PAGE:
WHEN young baker Fritz Bützer came to England from Switzerland to seek his fortune in 1907 he had no idea where he was going.

Unable to speak a word of English, he had lost the address of his destination and could only remember that it sounded like ‘bratwurst’.

A kind stranger put him on a train from London to Bradford – and that lucky intervention helped set him on the road to success.

He found work at a Swiss-owned confectioners, Bonnet & Sons, before ultimately going on to launch the hugely successful Bettys cafes which have become synonymous with Yorkshire.

The story of Fritz’s life is a classic rags to riches tale – complete with tragedy, determination and lucky breaks.

Born in Switzerland in 1885 he was still a baby when he lost his mother, and he was left orphaned just a few years later when his father died in a fire at the family mill. He spent much of his childhood working as an unpaid farm labourer, before going on to train as a baker, confectioner and chocolatier.

After starting out in Bradford he eventually moved to Harrogate where – under his new name of Frederick Belmont – he launched his first Bettys in July 1919.

A century later the business is seen as the epitome of good taste and has cafes in Harrogate, York, Northallerton and Ilkley.

Staff and customers at the tea rooms have been celebrating the centenary, and the Ilkley branch on the Grove has been no exception.

The story of Bettys in Ilkley started with C E Taylor who saw the business potential in setting up genteel cafes in the spa towns of the North of England.

He had already established a Kiosk Cafe at Harrogate in 1895 and opened a similar establishment in Ilkley the following year, in the building which is now Bettys.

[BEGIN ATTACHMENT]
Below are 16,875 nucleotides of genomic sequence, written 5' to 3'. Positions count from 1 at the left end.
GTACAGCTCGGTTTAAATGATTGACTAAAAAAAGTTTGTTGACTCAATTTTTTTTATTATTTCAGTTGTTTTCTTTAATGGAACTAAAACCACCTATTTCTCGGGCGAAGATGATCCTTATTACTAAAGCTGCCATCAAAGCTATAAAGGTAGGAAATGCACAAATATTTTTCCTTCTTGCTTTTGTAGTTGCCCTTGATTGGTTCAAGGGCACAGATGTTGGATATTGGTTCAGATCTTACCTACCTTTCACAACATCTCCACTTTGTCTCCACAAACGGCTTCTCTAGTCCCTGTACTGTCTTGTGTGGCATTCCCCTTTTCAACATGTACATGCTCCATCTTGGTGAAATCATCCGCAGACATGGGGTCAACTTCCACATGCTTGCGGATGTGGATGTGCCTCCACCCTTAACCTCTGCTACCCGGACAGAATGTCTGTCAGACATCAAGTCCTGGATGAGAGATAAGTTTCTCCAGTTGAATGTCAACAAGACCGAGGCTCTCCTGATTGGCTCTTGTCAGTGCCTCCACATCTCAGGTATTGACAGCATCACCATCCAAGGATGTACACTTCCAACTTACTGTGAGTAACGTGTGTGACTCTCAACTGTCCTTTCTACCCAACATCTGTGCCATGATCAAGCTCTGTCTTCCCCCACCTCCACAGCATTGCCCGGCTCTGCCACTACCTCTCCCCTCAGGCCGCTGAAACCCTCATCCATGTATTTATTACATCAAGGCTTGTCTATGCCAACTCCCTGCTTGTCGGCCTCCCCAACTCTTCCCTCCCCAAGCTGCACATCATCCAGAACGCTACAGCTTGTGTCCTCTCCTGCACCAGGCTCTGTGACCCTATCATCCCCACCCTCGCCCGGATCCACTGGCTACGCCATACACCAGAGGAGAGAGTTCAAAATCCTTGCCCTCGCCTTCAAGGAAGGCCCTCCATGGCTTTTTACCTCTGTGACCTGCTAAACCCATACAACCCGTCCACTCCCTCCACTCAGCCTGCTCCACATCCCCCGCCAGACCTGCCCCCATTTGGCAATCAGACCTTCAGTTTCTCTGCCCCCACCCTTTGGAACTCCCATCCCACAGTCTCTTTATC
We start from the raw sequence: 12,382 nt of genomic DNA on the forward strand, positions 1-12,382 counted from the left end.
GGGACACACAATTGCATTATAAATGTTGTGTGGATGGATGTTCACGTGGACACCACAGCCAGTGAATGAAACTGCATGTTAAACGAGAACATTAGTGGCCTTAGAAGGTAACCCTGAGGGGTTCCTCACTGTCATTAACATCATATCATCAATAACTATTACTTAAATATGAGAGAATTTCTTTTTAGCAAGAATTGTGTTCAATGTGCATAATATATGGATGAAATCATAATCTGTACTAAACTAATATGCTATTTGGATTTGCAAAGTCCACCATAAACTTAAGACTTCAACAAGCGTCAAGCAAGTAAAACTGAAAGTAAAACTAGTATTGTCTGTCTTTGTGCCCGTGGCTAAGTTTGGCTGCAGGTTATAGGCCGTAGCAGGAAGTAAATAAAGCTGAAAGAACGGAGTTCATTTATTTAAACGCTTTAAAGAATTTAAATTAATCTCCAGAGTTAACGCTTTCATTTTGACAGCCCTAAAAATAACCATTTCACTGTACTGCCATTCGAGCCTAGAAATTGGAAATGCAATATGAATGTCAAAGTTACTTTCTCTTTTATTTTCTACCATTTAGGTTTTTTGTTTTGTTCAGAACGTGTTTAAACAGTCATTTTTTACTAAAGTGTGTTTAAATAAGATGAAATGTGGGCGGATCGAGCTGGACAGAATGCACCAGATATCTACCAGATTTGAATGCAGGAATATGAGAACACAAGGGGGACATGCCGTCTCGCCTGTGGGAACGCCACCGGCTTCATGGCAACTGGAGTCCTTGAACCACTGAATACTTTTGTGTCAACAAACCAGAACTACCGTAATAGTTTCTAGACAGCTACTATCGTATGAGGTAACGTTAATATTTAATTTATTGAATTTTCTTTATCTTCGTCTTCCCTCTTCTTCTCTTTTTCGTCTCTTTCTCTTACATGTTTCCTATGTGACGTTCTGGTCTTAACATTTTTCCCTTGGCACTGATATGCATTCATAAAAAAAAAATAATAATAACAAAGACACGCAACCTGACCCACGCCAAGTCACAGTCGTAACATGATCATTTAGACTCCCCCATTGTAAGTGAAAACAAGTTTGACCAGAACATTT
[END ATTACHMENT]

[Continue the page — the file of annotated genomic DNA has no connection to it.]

The Kiosk Cafe provided teas and freshly roasted coffees along with light refreshments.

The enterprise was such a success that in 1902 Taylor & Co opened the Cafe Imperial, also on The Grove.

The company was taken over by Bettys in 1962 and the cafe was refurbished and reopened two years later. At the same time the Cafe Imperial was closed.

For more than half a century visitors to Bettys in Ilkley have been able to enjoy refreshments in calm and genteel surroundings – despite a dramatic interlude in 1978 when a hot water tank cylinder exploded and destroyed an extension at the rear of the building which housed the cafe.

The force of the explosion also shattered the glass door and windows at the front of the shop but the rest of the building and those surrounding it escaped with only superficial damage.

The kiosk had previously been used by Taylors as a bakery and there was still a large oven in the basement of the building which took some of the impact from the explosion. The Ilkley Gazette reported that “a large copper water boiler from the basement was blown onto the roof of a building 60 yards away”.

Luckily no one was in the building at the time as the explosion happened at 3am.

The cost of reconstruction was about £74,000 and it was about a year before the cafe was reopened to customers.

Frederick Belmont first opened Bettys’ doors to customers on July 17 1919 at the original premises, 9 Cambridge Crescent, Harrogate.

A Bettys spokesperson said: “Since then, the business has grown and changed in ways that he could never have imagined – we’re now Bettys & Taylors, and home to some of Yorkshire’s most respected businesses and brands.

“While 2019 marks the 100-year anniversary of the opening of Bettys, it also represents a celebratory milestone for our whole business.

“2019 is a year for showcasing all that we are most proud of and a celebration of the fact that we remain an independent Yorkshire family business with strong values, talented people, committed shareholders and a desire to make a positive difference in the world.”